The Chair of the English Department resigned today to accept a job as provost of a newly formed online degree granting entity called Knowlidge U.
“I will miss my colleagues, but not the ones who take too much chocolate from our department candy bowl, or the ones who make me look bad because they are better teachers,” Jeffrey J. Cohen said. “I will also miss some students. There are others I will not miss. You know who you are.”
Cohen claims that his new title is “Assistant Provost for Flow” (“flow” is a term used in online university parlance to designate the relationship between students enrolled and cash bonuses generated for administrators). Knowlidge U grants degrees in almost six hundred subjects and, for the proper enrollment fee, gives credit for life experiences. Their website gives this example: “Say you once read Mark Twain’s classic novel Tom Sawyer in sixth grade and produced a small diorama of the fence painting scene using Lego bricks. We will put Introduction to American Literature on your transcript for $36.99.”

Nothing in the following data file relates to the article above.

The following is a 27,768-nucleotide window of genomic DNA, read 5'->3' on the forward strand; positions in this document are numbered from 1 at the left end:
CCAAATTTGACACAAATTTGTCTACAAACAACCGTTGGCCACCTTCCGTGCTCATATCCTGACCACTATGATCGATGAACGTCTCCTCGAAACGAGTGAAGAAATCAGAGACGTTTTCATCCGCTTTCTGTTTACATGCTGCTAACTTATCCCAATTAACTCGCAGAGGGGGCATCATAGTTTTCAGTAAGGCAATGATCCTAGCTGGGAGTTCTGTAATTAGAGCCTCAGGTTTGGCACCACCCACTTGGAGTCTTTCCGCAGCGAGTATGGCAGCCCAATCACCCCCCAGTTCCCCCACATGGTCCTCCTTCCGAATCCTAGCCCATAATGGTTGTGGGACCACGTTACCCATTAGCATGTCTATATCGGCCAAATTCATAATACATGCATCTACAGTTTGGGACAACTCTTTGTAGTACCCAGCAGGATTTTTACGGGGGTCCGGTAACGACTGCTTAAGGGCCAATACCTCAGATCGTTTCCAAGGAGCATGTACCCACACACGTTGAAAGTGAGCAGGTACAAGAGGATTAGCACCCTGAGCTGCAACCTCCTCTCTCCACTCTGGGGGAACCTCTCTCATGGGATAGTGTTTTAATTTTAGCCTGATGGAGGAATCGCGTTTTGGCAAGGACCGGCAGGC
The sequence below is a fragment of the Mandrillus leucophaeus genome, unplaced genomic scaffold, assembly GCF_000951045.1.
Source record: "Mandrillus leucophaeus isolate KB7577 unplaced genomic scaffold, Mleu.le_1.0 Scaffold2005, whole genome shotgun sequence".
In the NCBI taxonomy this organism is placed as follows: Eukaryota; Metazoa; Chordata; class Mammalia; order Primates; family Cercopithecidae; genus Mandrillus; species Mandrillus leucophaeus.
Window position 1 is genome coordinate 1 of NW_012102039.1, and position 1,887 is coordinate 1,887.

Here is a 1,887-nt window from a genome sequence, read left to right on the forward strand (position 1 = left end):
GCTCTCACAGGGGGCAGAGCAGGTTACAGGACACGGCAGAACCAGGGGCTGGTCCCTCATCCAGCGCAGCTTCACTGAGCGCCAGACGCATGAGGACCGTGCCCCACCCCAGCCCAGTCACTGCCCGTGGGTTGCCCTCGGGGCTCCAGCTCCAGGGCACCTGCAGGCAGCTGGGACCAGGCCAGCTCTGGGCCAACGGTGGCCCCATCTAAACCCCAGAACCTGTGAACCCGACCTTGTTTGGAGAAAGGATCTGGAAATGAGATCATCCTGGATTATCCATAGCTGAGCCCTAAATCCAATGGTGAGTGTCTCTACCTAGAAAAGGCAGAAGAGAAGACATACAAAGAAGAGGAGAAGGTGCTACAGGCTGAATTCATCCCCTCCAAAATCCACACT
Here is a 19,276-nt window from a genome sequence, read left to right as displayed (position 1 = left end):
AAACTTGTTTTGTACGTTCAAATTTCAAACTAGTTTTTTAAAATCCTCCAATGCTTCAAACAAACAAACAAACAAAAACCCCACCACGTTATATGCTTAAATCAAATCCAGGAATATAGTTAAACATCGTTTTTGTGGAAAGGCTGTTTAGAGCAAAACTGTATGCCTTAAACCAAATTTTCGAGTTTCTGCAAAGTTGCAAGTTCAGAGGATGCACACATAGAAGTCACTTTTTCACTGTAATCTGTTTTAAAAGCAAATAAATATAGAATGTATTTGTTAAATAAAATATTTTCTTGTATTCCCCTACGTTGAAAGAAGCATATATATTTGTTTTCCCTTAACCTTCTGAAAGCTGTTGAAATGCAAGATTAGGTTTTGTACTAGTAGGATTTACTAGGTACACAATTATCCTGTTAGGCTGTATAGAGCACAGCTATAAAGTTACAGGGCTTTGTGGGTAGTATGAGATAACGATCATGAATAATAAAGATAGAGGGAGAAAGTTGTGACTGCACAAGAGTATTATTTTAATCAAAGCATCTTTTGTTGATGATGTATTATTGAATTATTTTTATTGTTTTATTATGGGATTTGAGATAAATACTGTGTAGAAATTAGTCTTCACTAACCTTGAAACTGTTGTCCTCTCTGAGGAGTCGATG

“Students don’t want to sit in boring classrooms with a boring professor talking about boring books,” Professor Cohen observed. “They want to skim Wikipedia and then submit papers from Starbucks using Twitter. Knowlidge U realizes that fact in a way that the George Washington University does not. Knowlidge U is the future of
Professor Cohen admits that he will also miss the parade of Pulitzers that have graced the English Department this semester: Edward P. Jones, Michael Chabon, and Art Spiegelman (tomorrow!). But, he says, his new job involves students who log onto Knowlidge U from the convenience of their parent’s basement or from the penitentiary to which they have been consigned or from the Starbucks in Gelman Library — while faculty in various offshore locations who have a passing command of English guide them through the intricacies of Ulysses, Moby Dick, and the oeuvre of Ann Rice. He will miss GW, but when that first paycheck arrives from all the life experience credit he is ready to grant, he will be missing it from his second home in Cancun.
When asked for a comment, President Steven Knapp confided, “I never liked the guy anyway. Good riddance.”